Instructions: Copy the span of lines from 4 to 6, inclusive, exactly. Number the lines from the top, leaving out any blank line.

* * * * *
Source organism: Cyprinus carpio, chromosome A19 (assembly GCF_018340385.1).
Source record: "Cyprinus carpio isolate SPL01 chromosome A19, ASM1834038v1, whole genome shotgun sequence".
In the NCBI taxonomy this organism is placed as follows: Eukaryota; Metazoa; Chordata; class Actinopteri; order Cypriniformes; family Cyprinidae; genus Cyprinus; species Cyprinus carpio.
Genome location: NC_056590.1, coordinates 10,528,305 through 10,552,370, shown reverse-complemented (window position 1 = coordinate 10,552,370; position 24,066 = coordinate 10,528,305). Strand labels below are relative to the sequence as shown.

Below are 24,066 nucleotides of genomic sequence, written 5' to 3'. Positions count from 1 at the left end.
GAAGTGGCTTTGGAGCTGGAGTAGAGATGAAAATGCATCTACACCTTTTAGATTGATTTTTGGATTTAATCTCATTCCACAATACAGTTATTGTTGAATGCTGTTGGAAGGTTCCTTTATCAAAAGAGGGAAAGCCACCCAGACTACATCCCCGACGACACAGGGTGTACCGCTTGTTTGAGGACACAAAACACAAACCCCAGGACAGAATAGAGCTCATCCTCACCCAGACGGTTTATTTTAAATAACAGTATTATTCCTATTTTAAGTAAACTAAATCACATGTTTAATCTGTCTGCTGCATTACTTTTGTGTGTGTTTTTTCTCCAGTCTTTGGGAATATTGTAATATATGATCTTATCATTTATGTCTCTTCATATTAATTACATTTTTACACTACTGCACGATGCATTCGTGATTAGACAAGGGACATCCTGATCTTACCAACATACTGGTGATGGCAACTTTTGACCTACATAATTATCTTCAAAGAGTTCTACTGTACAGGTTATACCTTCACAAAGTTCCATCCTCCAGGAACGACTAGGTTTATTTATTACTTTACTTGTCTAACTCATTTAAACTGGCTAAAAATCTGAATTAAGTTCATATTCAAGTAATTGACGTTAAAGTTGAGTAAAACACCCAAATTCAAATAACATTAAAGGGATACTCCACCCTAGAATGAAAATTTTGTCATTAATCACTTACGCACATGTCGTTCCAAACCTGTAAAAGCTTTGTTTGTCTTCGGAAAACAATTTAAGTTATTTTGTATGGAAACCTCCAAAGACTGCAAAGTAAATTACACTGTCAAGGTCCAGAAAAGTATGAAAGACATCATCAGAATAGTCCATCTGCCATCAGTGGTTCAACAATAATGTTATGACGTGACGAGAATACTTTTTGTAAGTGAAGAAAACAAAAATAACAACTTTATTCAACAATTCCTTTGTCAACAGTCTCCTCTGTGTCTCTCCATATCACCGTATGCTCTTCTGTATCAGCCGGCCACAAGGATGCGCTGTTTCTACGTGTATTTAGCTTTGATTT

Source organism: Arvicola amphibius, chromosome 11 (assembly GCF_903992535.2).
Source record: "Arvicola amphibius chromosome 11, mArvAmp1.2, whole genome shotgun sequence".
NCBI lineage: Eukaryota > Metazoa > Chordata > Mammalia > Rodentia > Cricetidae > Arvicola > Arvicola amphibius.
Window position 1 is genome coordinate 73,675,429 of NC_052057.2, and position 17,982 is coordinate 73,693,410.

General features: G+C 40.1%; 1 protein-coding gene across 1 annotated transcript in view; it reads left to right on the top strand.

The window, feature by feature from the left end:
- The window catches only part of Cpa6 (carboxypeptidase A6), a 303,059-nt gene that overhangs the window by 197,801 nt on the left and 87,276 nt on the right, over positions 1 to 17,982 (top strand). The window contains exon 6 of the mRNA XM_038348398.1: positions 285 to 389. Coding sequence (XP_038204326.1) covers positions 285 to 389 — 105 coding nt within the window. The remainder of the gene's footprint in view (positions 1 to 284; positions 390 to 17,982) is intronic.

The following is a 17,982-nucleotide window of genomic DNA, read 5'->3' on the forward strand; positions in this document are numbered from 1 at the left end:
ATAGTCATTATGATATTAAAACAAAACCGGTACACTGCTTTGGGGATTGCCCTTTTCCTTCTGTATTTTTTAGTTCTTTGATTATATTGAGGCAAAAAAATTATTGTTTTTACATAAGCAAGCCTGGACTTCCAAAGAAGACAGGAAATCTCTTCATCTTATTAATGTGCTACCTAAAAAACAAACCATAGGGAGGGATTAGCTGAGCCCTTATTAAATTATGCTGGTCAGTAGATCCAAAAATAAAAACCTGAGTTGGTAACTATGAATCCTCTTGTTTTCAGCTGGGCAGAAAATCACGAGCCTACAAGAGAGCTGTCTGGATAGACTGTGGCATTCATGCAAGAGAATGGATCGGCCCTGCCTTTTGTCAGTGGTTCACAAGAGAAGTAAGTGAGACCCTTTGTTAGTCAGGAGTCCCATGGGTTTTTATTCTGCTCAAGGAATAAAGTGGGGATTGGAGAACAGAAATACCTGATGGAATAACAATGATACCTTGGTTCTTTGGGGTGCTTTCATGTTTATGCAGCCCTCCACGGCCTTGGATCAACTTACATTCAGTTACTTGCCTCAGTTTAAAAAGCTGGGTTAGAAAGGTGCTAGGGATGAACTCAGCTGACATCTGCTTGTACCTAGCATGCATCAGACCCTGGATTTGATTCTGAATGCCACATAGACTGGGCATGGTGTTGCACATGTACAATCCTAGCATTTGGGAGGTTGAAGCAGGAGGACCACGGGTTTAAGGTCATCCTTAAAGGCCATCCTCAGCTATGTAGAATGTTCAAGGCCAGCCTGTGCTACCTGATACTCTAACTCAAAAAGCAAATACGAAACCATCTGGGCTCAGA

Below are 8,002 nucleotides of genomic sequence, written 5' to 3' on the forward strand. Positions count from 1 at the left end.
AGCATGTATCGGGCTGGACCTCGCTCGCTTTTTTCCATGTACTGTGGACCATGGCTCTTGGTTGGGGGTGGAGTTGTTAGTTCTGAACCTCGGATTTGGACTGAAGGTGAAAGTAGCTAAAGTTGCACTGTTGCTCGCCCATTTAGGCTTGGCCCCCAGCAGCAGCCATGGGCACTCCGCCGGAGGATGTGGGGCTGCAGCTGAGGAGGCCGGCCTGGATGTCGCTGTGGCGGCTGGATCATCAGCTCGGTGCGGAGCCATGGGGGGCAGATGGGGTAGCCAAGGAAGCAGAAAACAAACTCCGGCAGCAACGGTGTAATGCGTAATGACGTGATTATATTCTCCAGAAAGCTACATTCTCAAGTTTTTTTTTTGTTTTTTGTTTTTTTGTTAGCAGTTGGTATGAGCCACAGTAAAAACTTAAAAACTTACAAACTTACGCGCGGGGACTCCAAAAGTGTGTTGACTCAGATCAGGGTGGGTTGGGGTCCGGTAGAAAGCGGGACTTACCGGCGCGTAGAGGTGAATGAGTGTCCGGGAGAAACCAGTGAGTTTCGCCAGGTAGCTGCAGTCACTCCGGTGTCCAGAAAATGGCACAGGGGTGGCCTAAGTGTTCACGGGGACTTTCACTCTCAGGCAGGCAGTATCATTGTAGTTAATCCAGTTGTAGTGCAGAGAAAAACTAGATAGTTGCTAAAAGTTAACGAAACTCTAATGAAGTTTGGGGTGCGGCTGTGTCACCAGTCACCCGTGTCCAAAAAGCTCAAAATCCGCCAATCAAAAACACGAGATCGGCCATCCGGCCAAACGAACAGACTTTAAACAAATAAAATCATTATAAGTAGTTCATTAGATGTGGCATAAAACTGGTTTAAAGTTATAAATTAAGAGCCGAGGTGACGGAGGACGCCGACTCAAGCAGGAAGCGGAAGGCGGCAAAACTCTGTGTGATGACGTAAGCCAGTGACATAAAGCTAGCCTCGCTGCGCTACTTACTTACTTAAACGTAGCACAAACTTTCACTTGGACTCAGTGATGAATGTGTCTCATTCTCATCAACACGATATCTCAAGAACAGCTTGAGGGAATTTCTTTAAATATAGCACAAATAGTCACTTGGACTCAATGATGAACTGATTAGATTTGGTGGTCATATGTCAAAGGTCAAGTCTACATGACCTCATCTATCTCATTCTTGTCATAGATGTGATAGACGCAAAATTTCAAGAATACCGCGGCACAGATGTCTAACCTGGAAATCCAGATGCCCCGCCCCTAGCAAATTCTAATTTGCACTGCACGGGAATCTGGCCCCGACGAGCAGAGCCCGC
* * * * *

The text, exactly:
Genome location: NC_056590.1, coordinates 10,528,305 through 10,552,370, shown reverse-complemented (window position 1 = coordinate 10,552,370; position 24,066 = coordinate 10,528,305). Strand labels below are relative to the sequence as shown.

Below are 24,066 nucleotides of genomic sequence, written 5' to 3'. Positions count from 1 at the left end.
GAAGTGGCTTTGGAGCTGGAGTAGAGATGAAAATGCATCTACACCTTTTAGATTGATTTTTGGATTTAATCTCATTCCACAATACAGTTATTGTTGAATGCTGTTGGAAGGTTCCTTTATCAAAAGAGGGAAAGCCACCCAGACTACATCCCCGACGACACAGGGTGTACCGCTTGTTTGAGGACACAAAACACAAACCCCAGGACAGAATAGAGCTCATCCTCACCCAGACGGTTTATTTTAAATAACAGTATTATTCCTATTTTAAGTAAACTAAATCACATGTTTAATCTGTCTGCTGCATTACTTTTGTGTGTGTTTTTTCTCCAGTCTTTGGGAATATTGTAATATATGATCTTATCATTTATGTCTCTTCATATTAATTACATTTTTACACTACTGCACGATGCATTCGTGATTAGACAAGGGACATCCTGATCTTACCAACATACTGGTGATGGCAACTTTTGACCTACATAATTATCTTCAAAGAGTTCTACTGTACAGGTTATACCTTCACAAAGTTCCATCCTCCAGGAACGACTAGGTTTATTTATTACTTTACTTGTCTAACTCATTTAAACTGGCTAAAAATCTGAATTAAGTTCATATTCAAGTAATTGACGTTAAAGTTGAGTAAAACACCCAAATTCAAATAACATTAAAGGGATACTCCACCCTAGAATGAAAATTTTGTCATTAATCACTTACGCACATGTCGTTCCAAACCTGTAAAAGCTTTGTTTGTCTTCGGAAAACAATTTAAGTTATTTTGTATGGAAACCTCCAAAGACTGCAAAGTAAATTACACTGTCAAGGTCCAGAAAAGTATGAAAGACATCATCAGAATAGTCCATCTGCCATCAGTGGTTCAACAATAATGTTATGACGTGACGAGAATACTTTTTGTAAGTGAAGAAAACAAAAATAACAACTTTATTCAACAATTCCTTTGTCAACAGTCTCCTCTGTGTCTCTCCATATCACCGTATGCTCTTCTGTATCAGCCGGCCACAAGGATGCGCTGTTTCTACGTGTATTTAGCTTTGATTT